According to commentators, the underlying discrepancy between union and non-union construction sites is regulatory. Whereas the New York State Department of Labor requires unionized construction workers to pass training programs, non-union employers do not impose the same requirement. Small wonder, then, that non-construction work accounted for 80 percent of fatal construction deaths, despite comprising only one-quarter of the city’s overall construction projects.

Could New York City be liable in a pedestrian accident?

Although traffic fatalities were slightly down, safety statistics took a dip last year for pedestrians and bicyclists in New York City, killing 229 people. Even more individuals across the city’s five boroughs suffered serious, but non-fatal, injuries.

One commentator, who is also the executive director of a street safety advocacy group, believes that better street design and traffic enforcement could take a dent out of pedestrian fatalities. He calls for simple upgrades, such as pedestrian refuge islands, pedestrian crossing signals, and protected bike lines. He has also identified specific intersections and street corridors that have the deadliest statistics.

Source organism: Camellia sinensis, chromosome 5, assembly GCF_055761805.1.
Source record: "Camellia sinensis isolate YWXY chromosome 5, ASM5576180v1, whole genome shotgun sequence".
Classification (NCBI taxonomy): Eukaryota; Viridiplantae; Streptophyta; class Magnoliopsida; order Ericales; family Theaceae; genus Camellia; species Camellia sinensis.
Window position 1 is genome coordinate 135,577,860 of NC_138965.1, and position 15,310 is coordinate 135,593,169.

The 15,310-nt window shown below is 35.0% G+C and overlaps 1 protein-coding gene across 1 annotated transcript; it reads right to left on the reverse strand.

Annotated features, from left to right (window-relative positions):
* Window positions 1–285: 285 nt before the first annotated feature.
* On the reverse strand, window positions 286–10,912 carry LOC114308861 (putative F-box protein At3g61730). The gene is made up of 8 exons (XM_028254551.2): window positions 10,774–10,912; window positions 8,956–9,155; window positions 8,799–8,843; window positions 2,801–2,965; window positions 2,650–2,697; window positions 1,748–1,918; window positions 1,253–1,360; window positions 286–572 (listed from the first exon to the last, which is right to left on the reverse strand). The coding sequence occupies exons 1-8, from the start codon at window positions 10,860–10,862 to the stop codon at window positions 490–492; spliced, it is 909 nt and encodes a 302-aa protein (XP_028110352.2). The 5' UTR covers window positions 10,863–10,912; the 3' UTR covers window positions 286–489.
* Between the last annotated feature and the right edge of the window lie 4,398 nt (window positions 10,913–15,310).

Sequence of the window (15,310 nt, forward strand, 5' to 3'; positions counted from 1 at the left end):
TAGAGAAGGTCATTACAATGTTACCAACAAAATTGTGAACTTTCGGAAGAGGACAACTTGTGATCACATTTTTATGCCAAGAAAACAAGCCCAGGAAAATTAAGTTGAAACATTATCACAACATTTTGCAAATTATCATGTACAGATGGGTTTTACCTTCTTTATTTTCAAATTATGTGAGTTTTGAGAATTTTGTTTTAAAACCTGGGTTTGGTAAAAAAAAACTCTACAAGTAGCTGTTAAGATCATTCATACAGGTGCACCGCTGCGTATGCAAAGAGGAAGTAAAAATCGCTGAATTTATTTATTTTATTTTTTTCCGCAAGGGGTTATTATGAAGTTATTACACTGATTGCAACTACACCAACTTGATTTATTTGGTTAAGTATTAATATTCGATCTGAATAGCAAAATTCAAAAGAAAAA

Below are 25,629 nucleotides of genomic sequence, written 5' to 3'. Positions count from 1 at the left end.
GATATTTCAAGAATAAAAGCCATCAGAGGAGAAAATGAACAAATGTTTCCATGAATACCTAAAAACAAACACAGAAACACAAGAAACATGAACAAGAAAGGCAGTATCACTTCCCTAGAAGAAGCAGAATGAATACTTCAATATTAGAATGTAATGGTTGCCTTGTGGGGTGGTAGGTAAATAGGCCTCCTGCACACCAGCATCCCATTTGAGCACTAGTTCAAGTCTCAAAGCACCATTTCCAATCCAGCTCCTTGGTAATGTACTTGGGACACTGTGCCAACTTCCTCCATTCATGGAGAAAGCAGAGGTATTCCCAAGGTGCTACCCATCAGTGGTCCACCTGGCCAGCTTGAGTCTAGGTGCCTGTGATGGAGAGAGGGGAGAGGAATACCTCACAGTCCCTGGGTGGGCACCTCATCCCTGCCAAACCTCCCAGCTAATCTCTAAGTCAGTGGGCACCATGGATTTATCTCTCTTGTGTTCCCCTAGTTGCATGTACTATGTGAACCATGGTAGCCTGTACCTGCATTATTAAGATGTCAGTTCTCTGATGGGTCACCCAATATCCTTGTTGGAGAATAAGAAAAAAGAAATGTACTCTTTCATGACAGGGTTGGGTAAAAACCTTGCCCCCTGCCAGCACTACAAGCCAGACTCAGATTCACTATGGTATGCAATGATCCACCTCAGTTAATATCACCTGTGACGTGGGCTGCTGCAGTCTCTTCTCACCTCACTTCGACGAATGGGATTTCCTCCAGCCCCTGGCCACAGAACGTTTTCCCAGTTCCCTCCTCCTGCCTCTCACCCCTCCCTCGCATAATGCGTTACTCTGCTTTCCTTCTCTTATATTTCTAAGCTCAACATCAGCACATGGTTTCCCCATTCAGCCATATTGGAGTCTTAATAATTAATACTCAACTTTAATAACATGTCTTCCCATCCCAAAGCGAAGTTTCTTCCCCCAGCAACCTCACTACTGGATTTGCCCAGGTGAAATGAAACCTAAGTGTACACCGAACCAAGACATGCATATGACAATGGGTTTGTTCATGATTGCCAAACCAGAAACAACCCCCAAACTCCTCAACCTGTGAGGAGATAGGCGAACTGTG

Unionization and OSHA visits may reduce construction accidents

Is there a correlation between regulatory enforcement and worker safety? A recent statistic seems to suggest this.

Specifically, a report prepared by the New York Committee for Occupational Safety & Health found that construction-related injuries or fatalities rose from 128 to 435 between 2011 and 2015. During the same period, the number of safety inspections performed by Occupational Safety and Health Administration officials decreased by about 27 percent, from 2,722 to 1,966.

Common winter weather-related injuries

In recent years, winter storms have hit the east coast and covered roadways in deep snow, causing not only difficulties and delay for residents, but dangerous conditions. Around this time last year, a blizzard left the boroughs of Staten Island and the Bronx with 2 1/2 feet of snow. Unfortunately, city plows were unable to clear it for almost two days. Drivers had a difficult time getting around due to the dangerous road conditions, but vehicle fender benders and serious crashes aren't the only weather-related accidents that can cause injury during the winter.